GERSON: Historians such as Johnson might dwell on historical horrors and put them into narrow ideological narratives, but the events they recount are real. The U.S. government’s Indian wars were often conducted by sadists and psychopaths such as William S. Harney (who beat an enslaved woman named Hannah to death because he had lost his keys and blamed her for hiding them). A White lynch mob murdered a free Black man named Francis McIntosh in 1836, burning him alive while he begged his tormentors to shoot him...
And so on. Like many upper-end journalists, Gerson may seem to be discovering historical facts others have known about all along. He's also making his own position clear:
He disapproves of white lynch mobs, and of sadists and sociopaths. Quite a few of our thought leaders are currently making a point of stating such moral views.
In the process, did President Lincoln perhaps and possibly get thrown under a bus? After all, during those Indian wars, he ordered “the largest mass execution in the history of the United States!” Was Lincoln a sadist too?
Was the Great Emancipator a sadist and a psychopath? It can sometimes end up sounding that way when we let ourselves get a trifle too woke. With that in mind, let's return to our basic point:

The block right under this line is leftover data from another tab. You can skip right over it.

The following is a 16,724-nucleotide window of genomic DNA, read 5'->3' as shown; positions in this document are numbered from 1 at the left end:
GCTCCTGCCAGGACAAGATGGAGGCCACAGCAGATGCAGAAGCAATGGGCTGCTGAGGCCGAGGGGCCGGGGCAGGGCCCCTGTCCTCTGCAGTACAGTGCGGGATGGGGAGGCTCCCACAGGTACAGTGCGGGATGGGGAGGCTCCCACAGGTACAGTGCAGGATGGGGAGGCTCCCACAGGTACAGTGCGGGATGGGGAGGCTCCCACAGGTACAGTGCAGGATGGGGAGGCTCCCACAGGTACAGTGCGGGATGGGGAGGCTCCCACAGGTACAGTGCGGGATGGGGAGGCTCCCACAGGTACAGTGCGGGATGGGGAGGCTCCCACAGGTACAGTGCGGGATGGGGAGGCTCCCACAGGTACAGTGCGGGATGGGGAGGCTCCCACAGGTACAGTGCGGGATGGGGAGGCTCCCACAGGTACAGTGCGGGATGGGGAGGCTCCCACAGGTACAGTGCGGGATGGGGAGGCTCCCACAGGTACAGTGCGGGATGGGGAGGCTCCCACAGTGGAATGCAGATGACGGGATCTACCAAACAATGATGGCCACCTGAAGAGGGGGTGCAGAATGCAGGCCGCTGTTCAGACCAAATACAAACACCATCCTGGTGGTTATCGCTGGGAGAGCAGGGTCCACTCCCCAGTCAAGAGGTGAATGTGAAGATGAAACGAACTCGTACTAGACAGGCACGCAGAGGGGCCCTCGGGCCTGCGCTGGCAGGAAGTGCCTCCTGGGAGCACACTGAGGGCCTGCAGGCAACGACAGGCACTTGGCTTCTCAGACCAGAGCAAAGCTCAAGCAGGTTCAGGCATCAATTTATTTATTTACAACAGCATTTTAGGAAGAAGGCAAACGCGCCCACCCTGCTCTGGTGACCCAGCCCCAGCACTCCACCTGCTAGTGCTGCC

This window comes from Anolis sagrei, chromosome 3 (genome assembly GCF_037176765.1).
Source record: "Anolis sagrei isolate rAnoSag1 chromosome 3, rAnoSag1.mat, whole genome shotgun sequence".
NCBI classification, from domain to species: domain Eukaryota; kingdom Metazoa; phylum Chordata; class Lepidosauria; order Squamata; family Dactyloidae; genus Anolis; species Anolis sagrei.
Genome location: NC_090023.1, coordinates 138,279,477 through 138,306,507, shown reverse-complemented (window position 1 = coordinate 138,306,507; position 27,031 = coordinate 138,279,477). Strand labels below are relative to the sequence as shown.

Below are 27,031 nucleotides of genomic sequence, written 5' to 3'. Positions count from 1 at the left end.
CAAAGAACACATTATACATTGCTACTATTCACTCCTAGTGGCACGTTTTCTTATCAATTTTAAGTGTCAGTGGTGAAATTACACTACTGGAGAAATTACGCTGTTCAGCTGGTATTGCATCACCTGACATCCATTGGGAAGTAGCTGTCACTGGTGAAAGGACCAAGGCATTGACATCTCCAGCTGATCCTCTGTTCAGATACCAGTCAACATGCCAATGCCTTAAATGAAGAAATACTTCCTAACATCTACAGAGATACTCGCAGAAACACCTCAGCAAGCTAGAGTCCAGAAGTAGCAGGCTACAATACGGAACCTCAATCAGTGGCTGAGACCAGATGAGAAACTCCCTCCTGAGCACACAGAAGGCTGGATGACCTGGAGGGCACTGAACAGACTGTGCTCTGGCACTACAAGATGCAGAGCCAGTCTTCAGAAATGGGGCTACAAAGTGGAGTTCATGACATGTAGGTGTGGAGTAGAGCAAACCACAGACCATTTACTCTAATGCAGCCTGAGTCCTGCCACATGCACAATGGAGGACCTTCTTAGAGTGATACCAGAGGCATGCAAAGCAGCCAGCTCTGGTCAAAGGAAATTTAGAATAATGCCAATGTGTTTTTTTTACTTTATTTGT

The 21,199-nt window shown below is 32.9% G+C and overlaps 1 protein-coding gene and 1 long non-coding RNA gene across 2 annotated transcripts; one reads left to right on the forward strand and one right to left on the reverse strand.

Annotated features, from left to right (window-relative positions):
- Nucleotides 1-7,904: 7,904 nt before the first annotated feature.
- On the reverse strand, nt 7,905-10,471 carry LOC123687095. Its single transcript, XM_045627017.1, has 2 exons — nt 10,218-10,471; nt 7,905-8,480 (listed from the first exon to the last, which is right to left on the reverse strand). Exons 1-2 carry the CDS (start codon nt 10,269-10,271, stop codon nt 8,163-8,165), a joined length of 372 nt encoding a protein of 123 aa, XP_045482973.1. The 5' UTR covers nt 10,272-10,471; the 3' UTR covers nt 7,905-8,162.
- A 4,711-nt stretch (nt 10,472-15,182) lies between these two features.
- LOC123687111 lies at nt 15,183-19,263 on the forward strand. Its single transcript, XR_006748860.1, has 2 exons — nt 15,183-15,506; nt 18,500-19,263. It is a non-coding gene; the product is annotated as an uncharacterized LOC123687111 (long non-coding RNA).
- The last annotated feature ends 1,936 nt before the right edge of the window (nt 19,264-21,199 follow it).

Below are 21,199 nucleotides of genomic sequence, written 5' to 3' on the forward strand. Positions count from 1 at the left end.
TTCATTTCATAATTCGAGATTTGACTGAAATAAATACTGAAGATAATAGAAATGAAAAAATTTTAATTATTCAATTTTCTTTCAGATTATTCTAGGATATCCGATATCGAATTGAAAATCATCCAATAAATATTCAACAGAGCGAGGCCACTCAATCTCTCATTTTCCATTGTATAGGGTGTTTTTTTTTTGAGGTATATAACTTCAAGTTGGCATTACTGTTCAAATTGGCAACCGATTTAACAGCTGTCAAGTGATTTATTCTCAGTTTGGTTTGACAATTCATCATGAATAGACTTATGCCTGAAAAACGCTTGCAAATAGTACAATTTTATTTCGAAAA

Once we know "the full story" of our history, it all depends on what we choose to say and what we choose to leave out. According to the leading authority on the Dakota War, here is some of what Gerson chose to leave out this time:
The Dakota War of 1862, also known as the Sioux Uprising, the Dakota Uprising, the Sioux Outbreak of 1862, the Dakota Conflict, the U.S.-Dakota War of 1862, or Little Crow's War, was an armed conflict between the United States and several bands of Dakota (also known as the eastern Sioux). It began on August 18, 1862, at the Lower Sioux Agency along the Minnesota River in southwest Minnesota, four years after its admission as a state.